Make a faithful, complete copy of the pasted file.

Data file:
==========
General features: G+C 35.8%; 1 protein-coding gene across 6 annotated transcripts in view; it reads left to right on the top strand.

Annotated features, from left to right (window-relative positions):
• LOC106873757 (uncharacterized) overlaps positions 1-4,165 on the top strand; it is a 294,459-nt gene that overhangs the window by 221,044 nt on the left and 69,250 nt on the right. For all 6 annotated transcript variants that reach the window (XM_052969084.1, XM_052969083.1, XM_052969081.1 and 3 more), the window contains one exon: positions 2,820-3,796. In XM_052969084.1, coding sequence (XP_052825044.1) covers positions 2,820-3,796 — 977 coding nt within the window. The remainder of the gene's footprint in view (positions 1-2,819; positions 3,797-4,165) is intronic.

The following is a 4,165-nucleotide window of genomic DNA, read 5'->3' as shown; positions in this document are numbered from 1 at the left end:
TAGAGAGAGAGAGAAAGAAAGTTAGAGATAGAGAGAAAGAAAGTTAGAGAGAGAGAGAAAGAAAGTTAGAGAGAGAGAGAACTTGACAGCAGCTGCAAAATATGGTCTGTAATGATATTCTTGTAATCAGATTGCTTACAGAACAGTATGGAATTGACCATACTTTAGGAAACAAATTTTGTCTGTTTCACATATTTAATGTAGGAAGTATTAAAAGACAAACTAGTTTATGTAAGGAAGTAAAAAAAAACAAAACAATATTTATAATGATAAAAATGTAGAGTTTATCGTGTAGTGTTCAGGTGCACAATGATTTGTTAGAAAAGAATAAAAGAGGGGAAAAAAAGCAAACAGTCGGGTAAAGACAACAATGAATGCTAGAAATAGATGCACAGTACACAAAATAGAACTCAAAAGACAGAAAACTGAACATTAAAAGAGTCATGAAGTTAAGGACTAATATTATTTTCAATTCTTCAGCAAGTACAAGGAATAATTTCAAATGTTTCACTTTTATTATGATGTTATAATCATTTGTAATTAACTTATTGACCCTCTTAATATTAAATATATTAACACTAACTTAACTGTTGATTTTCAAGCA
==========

General features: G+C 35.8%; 1 protein-coding gene across 6 annotated transcripts in view; it reads left to right on the top strand.

Annotated features, from left to right (window-relative positions):
• LOC106873757 (uncharacterized) overlaps positions 1-4,165 on the top strand; it is a 294,459-nt gene that overhangs the window by 221,044 nt on the left and 69,250 nt on the right. For all 6 annotated transcript variants that reach the window (XM_052969084.1, XM_052969083.1, XM_052969081.1 and 3 more), the window contains one exon: positions 2,820-3,796. In XM_052969084.1, coding sequence (XP_052825044.1) covers positions 2,820-3,796 — 977 coding nt within the window. The remainder of the gene's footprint in view (positions 1-2,819; positions 3,797-4,165) is intronic.

The following is a 4,165-nucleotide window of genomic DNA, read 5'->3' as shown; positions in this document are numbered from 1 at the left end:
TAGAGAGAGAGAGAAAGAAAGTTAGAGATAGAGAGAAAGAAAGTTAGAGAGAGAGAGAAAGAAAGTTAGAGAGAGAGAGAACTTGACAGCAGCTGCAAAATATGGTCTGTAATGATATTCTTGTAATCAGATTGCTTACAGAACAGTATGGAATTGACCATACTTTAGGAAACAAATTTTGTCTGTTTCACATATTTAATGTAGGAAGTATTAAAAGACAAACTAGTTTATGTAAGGAAGTAAAAAAAAACAAAACAATATTTATAATGATAAAAATGTAGAGTTTATCGTGTAGTGTTCAGGTGCACAATGATTTGTTAGAAAAGAATAAAAGAGGGGAAAAAAAGCAAACAGTCGGGTAAAGACAACAATGAATGCTAGAAATAGATGCACAGTACACAAAATAGAACTCAAAAGACAGAAAACTGAACATTAAAAGAGTCATGAAGTTAAGGACTAATATTATTTTCAATTCTTCAGCAAGTACAAGGAATAATTTCAAATGTTTCACTTTTATTATGATGTTATAATCATTTGTAATTAACTTATTGACCCTCTTAATATTAAATATATTAACACTAACTTAACTGTTGATTTTCAAGCA